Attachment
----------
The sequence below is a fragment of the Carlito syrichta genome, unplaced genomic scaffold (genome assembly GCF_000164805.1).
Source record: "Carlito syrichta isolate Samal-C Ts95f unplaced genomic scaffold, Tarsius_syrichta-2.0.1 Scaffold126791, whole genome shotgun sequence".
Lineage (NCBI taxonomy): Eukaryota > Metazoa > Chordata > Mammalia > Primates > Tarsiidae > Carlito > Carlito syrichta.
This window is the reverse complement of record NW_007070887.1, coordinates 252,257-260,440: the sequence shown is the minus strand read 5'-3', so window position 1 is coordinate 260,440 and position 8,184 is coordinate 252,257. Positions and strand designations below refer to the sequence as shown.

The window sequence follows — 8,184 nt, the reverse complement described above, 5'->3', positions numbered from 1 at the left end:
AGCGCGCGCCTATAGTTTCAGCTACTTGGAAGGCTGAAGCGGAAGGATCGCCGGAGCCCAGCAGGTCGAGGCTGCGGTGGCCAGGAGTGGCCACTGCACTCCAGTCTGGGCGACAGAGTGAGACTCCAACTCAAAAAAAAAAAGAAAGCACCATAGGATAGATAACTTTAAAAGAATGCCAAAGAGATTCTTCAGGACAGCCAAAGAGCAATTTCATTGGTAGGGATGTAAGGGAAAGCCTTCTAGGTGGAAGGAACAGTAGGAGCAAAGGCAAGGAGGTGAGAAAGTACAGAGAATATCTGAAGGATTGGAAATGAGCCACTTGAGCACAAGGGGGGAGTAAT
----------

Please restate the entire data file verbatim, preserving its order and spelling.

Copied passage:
The sequence below is a fragment of the Carlito syrichta genome, unplaced genomic scaffold (genome assembly GCF_000164805.1).
Source record: "Carlito syrichta isolate Samal-C Ts95f unplaced genomic scaffold, Tarsius_syrichta-2.0.1 Scaffold126791, whole genome shotgun sequence".
Lineage (NCBI taxonomy): Eukaryota > Metazoa > Chordata > Mammalia > Primates > Tarsiidae > Carlito > Carlito syrichta.
This window is the reverse complement of record NW_007070887.1, coordinates 252,257-260,440: the sequence shown is the minus strand read 5'-3', so window position 1 is coordinate 260,440 and position 8,184 is coordinate 252,257. Positions and strand designations below refer to the sequence as shown.

The window sequence follows — 8,184 nt, the reverse complement described above, 5'->3', positions numbered from 1 at the left end:
AGCGCGCGCCTATAGTTTCAGCTACTTGGAAGGCTGAAGCGGAAGGATCGCCGGAGCCCAGCAGGTCGAGGCTGCGGTGGCCAGGAGTGGCCACTGCACTCCAGTCTGGGCGACAGAGTGAGACTCCAACTCAAAAAAAAAAAGAAAGCACCATAGGATAGATAACTTTAAAAGAATGCCAAAGAGATTCTTCAGGACAGCCAAAGAGCAATTTCATTGGTAGGGATGTAAGGGAAAGCCTTCTAGGTGGAAGGAACAGTAGGAGCAAAGGCAAGGAGGTGAGAAAGTACAGAGAATATCTGAAGGATTGGAAATGAGCCACTTGAGCACAAGGGGGGAGTAAT